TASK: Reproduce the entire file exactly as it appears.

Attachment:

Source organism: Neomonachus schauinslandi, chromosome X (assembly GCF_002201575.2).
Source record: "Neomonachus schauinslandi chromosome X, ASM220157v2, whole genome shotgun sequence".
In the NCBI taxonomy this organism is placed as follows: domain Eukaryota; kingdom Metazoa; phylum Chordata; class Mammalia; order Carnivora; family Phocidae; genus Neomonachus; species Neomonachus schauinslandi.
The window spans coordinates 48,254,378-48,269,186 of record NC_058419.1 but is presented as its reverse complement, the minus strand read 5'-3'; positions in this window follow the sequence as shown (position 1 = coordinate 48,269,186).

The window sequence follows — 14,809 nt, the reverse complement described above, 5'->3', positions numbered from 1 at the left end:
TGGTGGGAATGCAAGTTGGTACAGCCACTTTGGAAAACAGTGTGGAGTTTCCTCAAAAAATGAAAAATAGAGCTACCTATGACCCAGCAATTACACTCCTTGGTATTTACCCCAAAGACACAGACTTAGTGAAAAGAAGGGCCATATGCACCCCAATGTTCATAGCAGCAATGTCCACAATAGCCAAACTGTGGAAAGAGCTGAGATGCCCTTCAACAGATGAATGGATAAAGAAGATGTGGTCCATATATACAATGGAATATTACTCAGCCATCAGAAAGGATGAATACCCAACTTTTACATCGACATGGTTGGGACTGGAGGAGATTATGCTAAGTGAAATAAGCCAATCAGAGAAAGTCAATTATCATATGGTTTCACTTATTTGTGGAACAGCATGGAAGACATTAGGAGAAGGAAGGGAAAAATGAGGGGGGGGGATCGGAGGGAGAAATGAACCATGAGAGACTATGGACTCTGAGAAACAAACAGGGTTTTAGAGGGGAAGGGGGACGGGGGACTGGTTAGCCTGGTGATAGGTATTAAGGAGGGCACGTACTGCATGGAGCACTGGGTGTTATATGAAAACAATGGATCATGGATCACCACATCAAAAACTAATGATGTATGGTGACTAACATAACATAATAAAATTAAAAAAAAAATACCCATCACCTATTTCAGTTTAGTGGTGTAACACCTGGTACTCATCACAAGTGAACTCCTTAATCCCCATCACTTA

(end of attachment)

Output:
Source organism: Neomonachus schauinslandi, chromosome X (assembly GCF_002201575.2).
Source record: "Neomonachus schauinslandi chromosome X, ASM220157v2, whole genome shotgun sequence".
In the NCBI taxonomy this organism is placed as follows: domain Eukaryota; kingdom Metazoa; phylum Chordata; class Mammalia; order Carnivora; family Phocidae; genus Neomonachus; species Neomonachus schauinslandi.
The window spans coordinates 48,254,378-48,269,186 of record NC_058419.1 but is presented as its reverse complement, the minus strand read 5'-3'; positions in this window follow the sequence as shown (position 1 = coordinate 48,269,186).

The window sequence follows — 14,809 nt, the reverse complement described above, 5'->3', positions numbered from 1 at the left end:
TGGTGGGAATGCAAGTTGGTACAGCCACTTTGGAAAACAGTGTGGAGTTTCCTCAAAAAATGAAAAATAGAGCTACCTATGACCCAGCAATTACACTCCTTGGTATTTACCCCAAAGACACAGACTTAGTGAAAAGAAGGGCCATATGCACCCCAATGTTCATAGCAGCAATGTCCACAATAGCCAAACTGTGGAAAGAGCTGAGATGCCCTTCAACAGATGAATGGATAAAGAAGATGTGGTCCATATATACAATGGAATATTACTCAGCCATCAGAAAGGATGAATACCCAACTTTTACATCGACATGGTTGGGACTGGAGGAGATTATGCTAAGTGAAATAAGCCAATCAGAGAAAGTCAATTATCATATGGTTTCACTTATTTGTGGAACAGCATGGAAGACATTAGGAGAAGGAAGGGAAAAATGAGGGGGGGGGATCGGAGGGAGAAATGAACCATGAGAGACTATGGACTCTGAGAAACAAACAGGGTTTTAGAGGGGAAGGGGGACGGGGGACTGGTTAGCCTGGTGATAGGTATTAAGGAGGGCACGTACTGCATGGAGCACTGGGTGTTATATGAAAACAATGGATCATGGATCACCACATCAAAAACTAATGATGTATGGTGACTAACATAACATAATAAAATTAAAAAAAAAATACCCATCACCTATTTCAGTTTAGTGGTGTAACACCTGGTACTCATCACAAGTGAACTCCTTAATCCCCATCACTTA